This book was originally conceived and planned in 1982, by Sir John Brotherston, Chief Medical Officer at the Scottish Home and Health Department, and Professor of Public Health and Social Medicine, University of Edinburgh. It was intended as a present to him, in recognition of his great services in the field of public health. Instead, it has become a memorial volume, but one that truly reflects his wide interests, passionate enthusiasm, and vision.
Sir John, as Chief Medical Officer, as Dean of the Faculty of Medicine at Edinburgh, and as Chairman of the Education Committee of the GMC, pioneered the integration of the work of general practitioners, hospital staff, and Public Health Services, in Scotland and beyond. His belief in the need for a unified health service is the leitmotif that gives this book its structures, and makes it much more than a collection of independent essays.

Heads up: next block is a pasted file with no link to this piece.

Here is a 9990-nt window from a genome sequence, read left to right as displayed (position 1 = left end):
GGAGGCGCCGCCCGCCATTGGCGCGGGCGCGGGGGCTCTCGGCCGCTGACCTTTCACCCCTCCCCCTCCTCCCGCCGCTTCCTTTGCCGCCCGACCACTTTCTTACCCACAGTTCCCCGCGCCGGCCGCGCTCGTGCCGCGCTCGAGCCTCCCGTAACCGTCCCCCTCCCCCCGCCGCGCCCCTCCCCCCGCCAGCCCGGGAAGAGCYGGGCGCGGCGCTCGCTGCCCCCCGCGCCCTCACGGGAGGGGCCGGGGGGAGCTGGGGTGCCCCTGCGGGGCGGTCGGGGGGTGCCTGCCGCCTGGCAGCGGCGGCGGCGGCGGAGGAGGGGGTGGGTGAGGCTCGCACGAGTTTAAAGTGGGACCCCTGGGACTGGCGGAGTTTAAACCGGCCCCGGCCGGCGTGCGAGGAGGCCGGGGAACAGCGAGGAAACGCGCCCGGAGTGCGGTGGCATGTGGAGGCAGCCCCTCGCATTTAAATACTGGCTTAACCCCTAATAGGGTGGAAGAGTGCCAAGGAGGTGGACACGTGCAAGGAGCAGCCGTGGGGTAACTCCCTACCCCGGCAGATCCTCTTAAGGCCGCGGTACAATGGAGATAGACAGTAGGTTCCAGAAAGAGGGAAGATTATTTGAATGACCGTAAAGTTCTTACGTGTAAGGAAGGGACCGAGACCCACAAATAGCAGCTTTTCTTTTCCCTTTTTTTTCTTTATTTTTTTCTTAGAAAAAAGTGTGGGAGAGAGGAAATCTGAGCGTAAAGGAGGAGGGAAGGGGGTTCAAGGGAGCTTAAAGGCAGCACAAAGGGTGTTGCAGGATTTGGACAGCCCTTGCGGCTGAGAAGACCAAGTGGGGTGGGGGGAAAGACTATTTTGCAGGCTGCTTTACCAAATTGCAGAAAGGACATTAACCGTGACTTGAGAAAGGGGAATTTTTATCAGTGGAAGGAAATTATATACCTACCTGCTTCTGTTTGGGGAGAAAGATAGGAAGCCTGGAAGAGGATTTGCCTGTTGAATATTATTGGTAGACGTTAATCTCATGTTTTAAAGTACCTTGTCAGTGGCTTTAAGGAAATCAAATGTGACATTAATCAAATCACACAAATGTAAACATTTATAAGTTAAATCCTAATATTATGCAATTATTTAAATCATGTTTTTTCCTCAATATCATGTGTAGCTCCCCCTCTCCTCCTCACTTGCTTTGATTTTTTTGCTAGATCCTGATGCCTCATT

It begins with an extensive review, drafted by Sir John, of the origins and growth of public health services and of medical care in Scotland, from the 19th century to 1984. It then examines the three main branches of the National Health Service: general practice; the hospitals; the public health services.
The third part considers such special areas as mental health, geriatrics, tuberculosis, maternity and child welfare, microbiology services, nursing, and the medical services in the Highlands and Islands.
The book concludes with studies of the Scottish medical schools, the impact of new technology vital statistics, health information services, and economic aspects of health care.
McLachlan G (1987) Improving the common weal, aspects of Scottish Health Services 1900-1984. Nuffield Trust.